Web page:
My recommendation for you is Venture 5.2, and if you don't like Ventures, then try Independent 139, and if you don't like Independents, try Thunder 147. If you're still not feeling comfortable on your trucks, try Bear Trucks Polar Bears. eBay is a great place to get used trucks so you don't spend all your money trying out different trucks. You'll save time and money by getting used trucks that look like they were only used a few times, that way the bushings are probably still good. Don't worry about color or forged baseplates or hollow kingpins or other features while you're figuring out trucks. You're trying to see which truck's geometry feels best for you.

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    2. Thank you for your answer i really appreciate it!
      I almost settled with Venture based an your Venture review and your comments.
      You mentioned that Destructo D1s doesnt provide the stability and room for errors like Ventures do, because i had them on my list.
      What about the D2s compared to Venture? I dont want to buy Theeve yet, because the price is high and you said somewhere the Ventures have a more crisp ppop compared to the soft pop of the Theeve ones. Your described the difference very well and i kinda get it.
      Since im from Germany, i can easily get Theeve and Destructo trucks, but may i ask why the inventory stock is running low? Because of their popularity? OR do they stop making trucks?
      I almost want to get the Venture Hi, but the Venture low seems to be better for street and some park. Even you recommended Venture low with 1/8 risers to be a really good all-around setup. But to be honest, i dont like the idea of taking of the risers for a dedicated skate session, because there is none for me. Im mostly crusing around to get comfy riding the board and to stop by a outdoor skatepark sometimes to learn how to drop and ollie for a little bit.Independent are more carvy trucks, thats why i stick with Venture for my needs, but Venture Hi are more on the carvy side then the Lows, that what bothers me.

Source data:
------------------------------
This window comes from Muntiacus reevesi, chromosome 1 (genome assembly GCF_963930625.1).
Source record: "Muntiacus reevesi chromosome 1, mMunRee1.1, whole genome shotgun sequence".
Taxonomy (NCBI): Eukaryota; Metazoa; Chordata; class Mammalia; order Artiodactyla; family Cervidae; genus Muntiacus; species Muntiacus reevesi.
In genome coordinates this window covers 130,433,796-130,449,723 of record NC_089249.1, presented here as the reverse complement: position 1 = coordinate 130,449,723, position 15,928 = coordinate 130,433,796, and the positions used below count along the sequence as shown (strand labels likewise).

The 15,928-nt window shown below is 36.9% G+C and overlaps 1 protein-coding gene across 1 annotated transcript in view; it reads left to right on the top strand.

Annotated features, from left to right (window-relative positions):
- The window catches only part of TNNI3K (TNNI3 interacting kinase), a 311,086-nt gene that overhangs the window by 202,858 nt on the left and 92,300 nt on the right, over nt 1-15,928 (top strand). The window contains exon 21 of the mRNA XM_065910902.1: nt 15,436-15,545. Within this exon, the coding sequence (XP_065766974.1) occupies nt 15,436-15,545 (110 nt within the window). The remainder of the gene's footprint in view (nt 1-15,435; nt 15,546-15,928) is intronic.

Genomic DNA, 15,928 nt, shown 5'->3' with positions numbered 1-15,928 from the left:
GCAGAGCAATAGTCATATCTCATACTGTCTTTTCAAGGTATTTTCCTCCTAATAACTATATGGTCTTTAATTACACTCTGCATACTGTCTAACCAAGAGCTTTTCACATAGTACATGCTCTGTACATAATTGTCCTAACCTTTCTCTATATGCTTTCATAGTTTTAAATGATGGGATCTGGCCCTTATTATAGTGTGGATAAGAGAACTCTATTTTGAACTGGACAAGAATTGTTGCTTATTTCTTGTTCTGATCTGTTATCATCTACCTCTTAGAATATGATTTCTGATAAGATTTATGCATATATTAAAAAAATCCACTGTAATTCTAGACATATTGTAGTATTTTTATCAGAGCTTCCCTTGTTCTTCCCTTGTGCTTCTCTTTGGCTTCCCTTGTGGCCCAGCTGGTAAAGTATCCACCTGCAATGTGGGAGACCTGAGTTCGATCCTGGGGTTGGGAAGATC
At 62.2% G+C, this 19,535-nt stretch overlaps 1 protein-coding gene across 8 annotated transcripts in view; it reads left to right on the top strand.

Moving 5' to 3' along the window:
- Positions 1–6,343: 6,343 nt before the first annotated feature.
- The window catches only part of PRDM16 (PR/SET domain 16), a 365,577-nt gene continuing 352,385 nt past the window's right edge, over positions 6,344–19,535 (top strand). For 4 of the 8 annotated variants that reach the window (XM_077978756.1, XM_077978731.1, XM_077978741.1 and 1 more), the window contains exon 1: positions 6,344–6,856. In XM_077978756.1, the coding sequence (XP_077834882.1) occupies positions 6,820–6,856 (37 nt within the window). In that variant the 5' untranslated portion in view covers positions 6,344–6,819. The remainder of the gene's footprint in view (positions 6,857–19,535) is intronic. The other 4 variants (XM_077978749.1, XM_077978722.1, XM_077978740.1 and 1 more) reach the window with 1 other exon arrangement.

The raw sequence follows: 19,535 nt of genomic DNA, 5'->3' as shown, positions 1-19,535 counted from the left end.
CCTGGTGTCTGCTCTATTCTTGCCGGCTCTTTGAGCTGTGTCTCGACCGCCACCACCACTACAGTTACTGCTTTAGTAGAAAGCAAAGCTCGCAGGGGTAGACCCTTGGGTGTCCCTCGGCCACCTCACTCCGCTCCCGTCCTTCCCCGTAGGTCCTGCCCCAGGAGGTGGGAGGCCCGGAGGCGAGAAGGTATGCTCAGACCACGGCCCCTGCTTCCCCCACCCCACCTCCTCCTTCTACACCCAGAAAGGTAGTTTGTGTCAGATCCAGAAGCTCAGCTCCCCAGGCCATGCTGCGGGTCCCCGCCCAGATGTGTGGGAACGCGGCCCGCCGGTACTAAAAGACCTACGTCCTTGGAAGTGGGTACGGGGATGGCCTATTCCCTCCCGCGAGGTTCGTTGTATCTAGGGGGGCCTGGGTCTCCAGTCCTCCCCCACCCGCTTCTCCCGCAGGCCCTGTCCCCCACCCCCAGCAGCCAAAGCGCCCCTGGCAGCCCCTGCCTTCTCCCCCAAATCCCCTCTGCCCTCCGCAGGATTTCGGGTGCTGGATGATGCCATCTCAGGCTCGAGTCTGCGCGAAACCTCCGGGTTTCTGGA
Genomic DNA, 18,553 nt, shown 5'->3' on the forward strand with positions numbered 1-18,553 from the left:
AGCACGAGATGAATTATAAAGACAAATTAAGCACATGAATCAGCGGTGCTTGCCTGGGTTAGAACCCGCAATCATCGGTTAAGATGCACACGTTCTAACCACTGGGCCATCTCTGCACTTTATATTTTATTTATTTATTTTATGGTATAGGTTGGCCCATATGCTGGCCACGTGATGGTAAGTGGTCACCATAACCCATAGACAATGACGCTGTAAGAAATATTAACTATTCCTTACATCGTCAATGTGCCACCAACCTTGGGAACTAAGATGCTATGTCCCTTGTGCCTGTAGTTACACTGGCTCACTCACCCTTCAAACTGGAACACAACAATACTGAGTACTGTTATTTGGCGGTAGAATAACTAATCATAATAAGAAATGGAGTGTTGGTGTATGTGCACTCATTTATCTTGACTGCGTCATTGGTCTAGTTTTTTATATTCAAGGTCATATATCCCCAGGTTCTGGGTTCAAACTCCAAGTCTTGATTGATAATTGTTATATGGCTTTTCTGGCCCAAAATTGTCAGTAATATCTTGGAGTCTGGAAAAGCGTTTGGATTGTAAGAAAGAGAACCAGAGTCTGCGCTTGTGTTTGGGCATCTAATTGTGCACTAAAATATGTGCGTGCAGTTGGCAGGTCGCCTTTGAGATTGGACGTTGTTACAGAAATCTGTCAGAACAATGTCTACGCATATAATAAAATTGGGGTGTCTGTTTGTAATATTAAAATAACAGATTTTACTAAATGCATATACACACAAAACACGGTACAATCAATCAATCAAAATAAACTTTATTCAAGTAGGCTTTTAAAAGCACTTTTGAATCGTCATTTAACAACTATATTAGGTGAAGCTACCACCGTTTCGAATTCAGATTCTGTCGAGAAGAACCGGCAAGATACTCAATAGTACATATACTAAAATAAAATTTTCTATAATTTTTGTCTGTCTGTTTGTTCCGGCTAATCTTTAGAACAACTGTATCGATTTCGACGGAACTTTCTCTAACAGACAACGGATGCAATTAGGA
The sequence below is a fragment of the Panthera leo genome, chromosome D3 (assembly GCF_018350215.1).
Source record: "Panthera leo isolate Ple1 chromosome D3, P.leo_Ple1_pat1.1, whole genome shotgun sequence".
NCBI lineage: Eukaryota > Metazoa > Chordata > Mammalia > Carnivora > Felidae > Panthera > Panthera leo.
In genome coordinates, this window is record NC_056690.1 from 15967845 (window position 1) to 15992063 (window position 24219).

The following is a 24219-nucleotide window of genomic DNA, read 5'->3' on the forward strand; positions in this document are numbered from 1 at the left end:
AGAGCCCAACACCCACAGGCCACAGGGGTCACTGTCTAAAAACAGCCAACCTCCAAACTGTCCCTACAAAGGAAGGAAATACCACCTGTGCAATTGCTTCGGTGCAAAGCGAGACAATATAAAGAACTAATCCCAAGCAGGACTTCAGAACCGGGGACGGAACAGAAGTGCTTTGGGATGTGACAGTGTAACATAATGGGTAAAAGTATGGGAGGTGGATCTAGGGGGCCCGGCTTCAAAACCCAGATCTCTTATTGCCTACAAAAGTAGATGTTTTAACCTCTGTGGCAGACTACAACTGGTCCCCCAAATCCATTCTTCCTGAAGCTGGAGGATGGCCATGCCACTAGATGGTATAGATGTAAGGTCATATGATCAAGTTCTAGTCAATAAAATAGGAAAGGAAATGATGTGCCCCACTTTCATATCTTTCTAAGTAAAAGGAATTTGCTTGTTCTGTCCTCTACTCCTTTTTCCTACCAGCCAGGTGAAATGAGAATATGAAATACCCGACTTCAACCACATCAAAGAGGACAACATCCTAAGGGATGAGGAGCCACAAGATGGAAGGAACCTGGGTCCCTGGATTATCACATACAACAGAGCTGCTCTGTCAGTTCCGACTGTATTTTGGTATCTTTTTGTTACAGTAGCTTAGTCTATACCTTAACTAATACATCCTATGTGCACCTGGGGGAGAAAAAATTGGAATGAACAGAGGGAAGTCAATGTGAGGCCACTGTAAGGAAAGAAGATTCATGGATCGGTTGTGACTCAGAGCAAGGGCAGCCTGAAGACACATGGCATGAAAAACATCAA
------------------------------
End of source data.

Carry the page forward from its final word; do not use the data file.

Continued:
I was thinking of getting the light version with a hollow kingpin, which is only 5 bucks more than the standart version. Do you really dont recommend to pay the higher price because its not worth it? In your 149 comparison you mentioned the light version does help with ollie-ing, and i like the idea to spend more money if it does help me as a beginner.
      Do you even recommend the board range i want to skate and test? You personally skate much bigger boards, and the skate industry changed to bigger boards aswell in the past years, maybe i should start with 8.5 and get 149 trucks? (im 6'1 and 145 lbs).
      Thats all i wanted to ask, i know many questions, but since i got nobody to ask, and you got plenty of experience i thoguht this is a good idea. I really appreciate it, that you take your time to answer them!

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    3. I'm not sure why Destructo trucks are harder to find in the USA at the moment. Theeve seems to be concentrating on the CSX and TiAX lines right now.
      Destructo D1 is easy to find but has a different turning and are higher than the D2.
      Well, you had said that you were looking at 7.75-8.25 decks, but if you're 6'1", you could ride a much larger board if you like. I think that your shoe size helps determine the width of your board, the length of your legs helps determine length, shoulder width helps determine wheelbase. I wear size 46 or 47 shoes (13-14 in USA sizes) and I like 9.5-10" wide decks, but my preferences are not consistent with the norm. If your shoe size is around 43-45, you can easily skate an 8.5" deck or even an 8.75" deck. The Venture 5.8s would be really nice on those sizes.
      For Indy, Venture, and Thunder, I actually do recommend the forged baseplates and the hollow kingpins and axles. Lighter trucks help in many ways. Forged baseplates are stronger and lighter. Hollow kingpins and hollow axles lose weight in a good place for strength.
      Keep me informed about your set up when you decide on everything!

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    4. YOu talking about different Theeve than the CSX and TiaX lines? I thought these where the only ones they have. But i think they doesnt suit my needs like Destructo does.
      By recommending me the D2s, i hope you meant the D2 lites, not the D2 Pros which are impossible to get, because i think they are discontinued. I saw a discussion about them in the comment section under the review, are the D2 Lites worth? They dont have the Bones/Bones Licensed bushings, and i saw a review on reddit from 2015 , where the author said the (new) stock bushings are impossible to break in.
      Im really concerning getting the Destructo, if your recommendation is meant for the D2 lites and not the pros, because the lites i can get easily in all sizes. Their build quality looks just great. Otherwise the Venture (High?) Light Version is on 2nd place to get except i get a good deal on used Venture normal ones. And if by now i ddidnt find the right truck, i go Indys then Thunder like you said.